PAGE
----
I can't send it to you, but if you are ever passing through Houston I can let you try it out.

Norman
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« Reply #15 on: December 30, 2008, 06:51:20 PM »

Holly, did you listen to Randy's link to Roger McGuinn ?
http://www.youtube.com/watch?v=ZAejkh4rTjs

look close and you will see he is wearing finger picks -
this is something you may want to experiment with if you like the sound.
Roger is doing it on electric but they are popular on steel string acoustic as well.

As far as finger picking a 12 string,

John Denver's beautiful love song, "Annie's Song" is finger picked on a 12 string.
http://www.youtube.com/watch?v=HkGS263lGsQ

so is his wonderful "sunshine on my shoulder"

http://www.youtube.com/watch?v=HkGS263lGsQ

John did a lot of wonderful songs with his 12 string.
Check them out on youtube ...

The Beatles of course had many wonderful songs using  12 string guitars
Here is George Harrison playing "here comes the sun"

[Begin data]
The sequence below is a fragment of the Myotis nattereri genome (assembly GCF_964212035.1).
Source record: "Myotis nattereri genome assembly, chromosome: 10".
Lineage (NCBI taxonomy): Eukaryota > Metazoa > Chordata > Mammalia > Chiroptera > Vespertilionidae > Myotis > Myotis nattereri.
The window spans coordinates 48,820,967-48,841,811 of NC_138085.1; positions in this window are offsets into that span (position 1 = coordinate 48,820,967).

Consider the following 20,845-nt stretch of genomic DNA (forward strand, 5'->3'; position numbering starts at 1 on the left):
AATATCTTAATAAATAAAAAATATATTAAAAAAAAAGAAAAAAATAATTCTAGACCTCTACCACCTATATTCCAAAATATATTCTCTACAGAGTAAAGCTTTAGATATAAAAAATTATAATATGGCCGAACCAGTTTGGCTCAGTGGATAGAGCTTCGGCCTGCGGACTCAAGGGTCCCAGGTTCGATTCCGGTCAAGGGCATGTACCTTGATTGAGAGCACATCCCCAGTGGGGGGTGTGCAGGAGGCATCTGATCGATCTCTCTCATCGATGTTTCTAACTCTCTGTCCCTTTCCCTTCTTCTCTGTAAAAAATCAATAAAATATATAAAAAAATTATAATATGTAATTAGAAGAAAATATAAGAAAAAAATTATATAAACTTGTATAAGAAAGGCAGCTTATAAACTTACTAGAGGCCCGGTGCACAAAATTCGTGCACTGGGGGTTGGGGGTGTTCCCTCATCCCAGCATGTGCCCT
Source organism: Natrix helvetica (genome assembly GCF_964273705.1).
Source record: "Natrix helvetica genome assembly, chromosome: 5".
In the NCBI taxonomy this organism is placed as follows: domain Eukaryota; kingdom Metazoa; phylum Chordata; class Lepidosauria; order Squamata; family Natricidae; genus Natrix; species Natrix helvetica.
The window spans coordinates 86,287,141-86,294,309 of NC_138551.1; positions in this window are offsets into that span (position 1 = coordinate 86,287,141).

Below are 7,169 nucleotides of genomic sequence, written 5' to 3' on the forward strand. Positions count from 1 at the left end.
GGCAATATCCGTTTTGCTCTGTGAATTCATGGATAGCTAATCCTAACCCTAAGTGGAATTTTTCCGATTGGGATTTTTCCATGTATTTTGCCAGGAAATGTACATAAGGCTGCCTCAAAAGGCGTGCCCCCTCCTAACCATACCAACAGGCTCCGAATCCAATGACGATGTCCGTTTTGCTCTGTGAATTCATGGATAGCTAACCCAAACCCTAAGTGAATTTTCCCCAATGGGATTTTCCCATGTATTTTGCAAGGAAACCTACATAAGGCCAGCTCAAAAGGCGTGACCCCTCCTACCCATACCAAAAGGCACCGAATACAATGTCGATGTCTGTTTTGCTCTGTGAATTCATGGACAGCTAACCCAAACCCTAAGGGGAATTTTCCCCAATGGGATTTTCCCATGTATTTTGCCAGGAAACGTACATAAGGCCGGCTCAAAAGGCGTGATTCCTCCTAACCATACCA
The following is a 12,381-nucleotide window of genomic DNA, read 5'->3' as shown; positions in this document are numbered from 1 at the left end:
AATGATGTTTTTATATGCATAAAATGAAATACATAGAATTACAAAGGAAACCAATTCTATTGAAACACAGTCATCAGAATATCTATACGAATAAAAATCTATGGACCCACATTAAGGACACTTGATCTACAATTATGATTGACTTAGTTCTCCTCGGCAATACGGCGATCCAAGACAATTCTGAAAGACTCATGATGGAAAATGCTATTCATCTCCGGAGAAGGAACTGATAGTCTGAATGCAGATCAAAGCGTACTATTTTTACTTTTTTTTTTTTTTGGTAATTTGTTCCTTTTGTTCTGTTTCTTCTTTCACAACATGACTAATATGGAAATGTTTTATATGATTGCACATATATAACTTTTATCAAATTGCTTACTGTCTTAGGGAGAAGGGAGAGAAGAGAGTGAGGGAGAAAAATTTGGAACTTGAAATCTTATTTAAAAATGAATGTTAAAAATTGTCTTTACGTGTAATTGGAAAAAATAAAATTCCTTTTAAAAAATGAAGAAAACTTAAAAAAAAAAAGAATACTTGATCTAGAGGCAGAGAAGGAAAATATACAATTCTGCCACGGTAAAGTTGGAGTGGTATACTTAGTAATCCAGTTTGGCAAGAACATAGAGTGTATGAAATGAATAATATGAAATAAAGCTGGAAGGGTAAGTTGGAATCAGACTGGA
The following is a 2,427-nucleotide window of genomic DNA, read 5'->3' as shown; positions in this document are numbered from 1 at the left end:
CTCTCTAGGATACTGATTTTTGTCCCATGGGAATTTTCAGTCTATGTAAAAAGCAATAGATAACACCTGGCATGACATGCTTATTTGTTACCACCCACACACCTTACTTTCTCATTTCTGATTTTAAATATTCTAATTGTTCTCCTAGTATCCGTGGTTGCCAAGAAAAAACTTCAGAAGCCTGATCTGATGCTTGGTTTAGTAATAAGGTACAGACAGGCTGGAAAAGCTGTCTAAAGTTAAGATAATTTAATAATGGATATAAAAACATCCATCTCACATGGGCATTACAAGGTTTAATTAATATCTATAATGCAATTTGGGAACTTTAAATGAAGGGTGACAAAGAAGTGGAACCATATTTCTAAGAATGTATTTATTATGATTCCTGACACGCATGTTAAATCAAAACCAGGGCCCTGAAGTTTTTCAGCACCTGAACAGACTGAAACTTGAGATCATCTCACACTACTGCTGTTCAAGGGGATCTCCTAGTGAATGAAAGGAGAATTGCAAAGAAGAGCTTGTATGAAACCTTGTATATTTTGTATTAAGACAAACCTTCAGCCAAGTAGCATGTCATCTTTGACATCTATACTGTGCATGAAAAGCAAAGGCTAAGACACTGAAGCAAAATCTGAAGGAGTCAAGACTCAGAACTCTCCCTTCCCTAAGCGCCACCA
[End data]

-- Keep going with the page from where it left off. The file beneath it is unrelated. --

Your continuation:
notice he actually smiles at the beginning of the song ( he never smiled much).

....be prepared to spend a lot of time TUNING if you have a 12 string

- the 12 string works really nice if you are playing solo, it gives a nice, rich , full sound - almost like 2 guitars

- Larry
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« Reply #16 on: December 30, 2008, 07:44:32 PM »

Holly, 12er's are very varied in their tones and builds, I would say even more so than 6 strings. They can also be almost a never ending source of technique and experimental development.  Unfortunately many (if not most) the ones hanging on the walls in shops are low to mid end products and usually out of tune too.
Some people look for the brittle jangle as their hallmark sound (think maple), even going so far as to buy electronic jangle boxes to enhance it. That's the more common sound you are likely to come across as you try them out. Others (such as I) look for a warm blend and a good balance that is very full sounding, more of a organ sound than a harpsichord if that makes sense.
Stringing and tuning is a PIA with guitars or any stringed instrument. Just another reason to lean more upscale than low end, decent tuners and a great set up is a necessity with 12's, otherwise intonation and playability is a battle. No way 'round the fact 2 sets of strings take longer to change and tune, but there's nothing special about it. Good strings and good tuners will respond the same way on 12 strings or 6 strings. An electronic tuner and a pick up system of some sort to plug it into is a God send and well worth the few extra bucks. I know a few who can do it by ear, I'm not one of them.